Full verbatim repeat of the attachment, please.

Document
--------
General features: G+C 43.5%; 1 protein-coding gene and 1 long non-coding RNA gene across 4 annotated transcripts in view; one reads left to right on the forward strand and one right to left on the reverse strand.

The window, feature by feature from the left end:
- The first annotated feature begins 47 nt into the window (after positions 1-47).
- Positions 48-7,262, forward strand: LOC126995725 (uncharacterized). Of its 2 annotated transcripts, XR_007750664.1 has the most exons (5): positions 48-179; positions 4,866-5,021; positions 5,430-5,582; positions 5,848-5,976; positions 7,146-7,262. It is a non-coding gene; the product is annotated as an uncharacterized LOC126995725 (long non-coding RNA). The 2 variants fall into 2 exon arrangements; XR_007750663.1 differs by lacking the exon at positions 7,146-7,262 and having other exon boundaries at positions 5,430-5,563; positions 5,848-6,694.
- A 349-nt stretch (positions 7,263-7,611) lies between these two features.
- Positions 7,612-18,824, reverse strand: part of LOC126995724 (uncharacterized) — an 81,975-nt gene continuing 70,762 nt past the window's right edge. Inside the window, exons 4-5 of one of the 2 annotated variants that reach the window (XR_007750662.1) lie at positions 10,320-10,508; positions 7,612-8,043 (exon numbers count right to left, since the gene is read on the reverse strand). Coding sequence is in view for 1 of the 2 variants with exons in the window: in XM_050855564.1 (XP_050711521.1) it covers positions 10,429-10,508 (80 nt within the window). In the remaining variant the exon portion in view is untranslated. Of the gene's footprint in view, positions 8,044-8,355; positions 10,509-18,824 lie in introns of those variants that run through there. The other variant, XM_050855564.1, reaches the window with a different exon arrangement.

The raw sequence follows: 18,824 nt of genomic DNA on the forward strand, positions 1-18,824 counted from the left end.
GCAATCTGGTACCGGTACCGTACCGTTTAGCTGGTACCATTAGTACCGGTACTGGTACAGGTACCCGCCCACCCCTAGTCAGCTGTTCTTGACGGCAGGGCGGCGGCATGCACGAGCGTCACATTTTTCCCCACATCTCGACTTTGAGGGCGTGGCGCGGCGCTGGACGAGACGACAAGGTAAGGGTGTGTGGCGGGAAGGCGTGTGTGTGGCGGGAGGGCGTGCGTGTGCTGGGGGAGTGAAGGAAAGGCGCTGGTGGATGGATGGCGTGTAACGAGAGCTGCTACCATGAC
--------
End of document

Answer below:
General features: G+C 43.5%; 1 protein-coding gene and 1 long non-coding RNA gene across 4 annotated transcripts in view; one reads left to right on the forward strand and one right to left on the reverse strand.

The window, feature by feature from the left end:
- The first annotated feature begins 47 nt into the window (after positions 1-47).
- Positions 48-7,262, forward strand: LOC126995725 (uncharacterized). Of its 2 annotated transcripts, XR_007750664.1 has the most exons (5): positions 48-179; positions 4,866-5,021; positions 5,430-5,582; positions 5,848-5,976; positions 7,146-7,262. It is a non-coding gene; the product is annotated as an uncharacterized LOC126995725 (long non-coding RNA). The 2 variants fall into 2 exon arrangements; XR_007750663.1 differs by lacking the exon at positions 7,146-7,262 and having other exon boundaries at positions 5,430-5,563; positions 5,848-6,694.
- A 349-nt stretch (positions 7,263-7,611) lies between these two features.
- Positions 7,612-18,824, reverse strand: part of LOC126995724 (uncharacterized) — an 81,975-nt gene continuing 70,762 nt past the window's right edge. Inside the window, exons 4-5 of one of the 2 annotated variants that reach the window (XR_007750662.1) lie at positions 10,320-10,508; positions 7,612-8,043 (exon numbers count right to left, since the gene is read on the reverse strand). Coding sequence is in view for 1 of the 2 variants with exons in the window: in XM_050855564.1 (XP_050711521.1) it covers positions 10,429-10,508 (80 nt within the window). In the remaining variant the exon portion in view is untranslated. Of the gene's footprint in view, positions 8,044-8,355; positions 10,509-18,824 lie in introns of those variants that run through there. The other variant, XM_050855564.1, reaches the window with a different exon arrangement.

The raw sequence follows: 18,824 nt of genomic DNA on the forward strand, positions 1-18,824 counted from the left end.
GCAATCTGGTACCGGTACCGTACCGTTTAGCTGGTACCATTAGTACCGGTACTGGTACAGGTACCCGCCCACCCCTAGTCAGCTGTTCTTGACGGCAGGGCGGCGGCATGCACGAGCGTCACATTTTTCCCCACATCTCGACTTTGAGGGCGTGGCGCGGCGCTGGACGAGACGACAAGGTAAGGGTGTGTGGCGGGAAGGCGTGTGTGTGGCGGGAGGGCGTGCGTGTGCTGGGGGAGTGAAGGAAAGGCGCTGGTGGATGGATGGCGTGTAACGAGAGCTGCTACCATGAC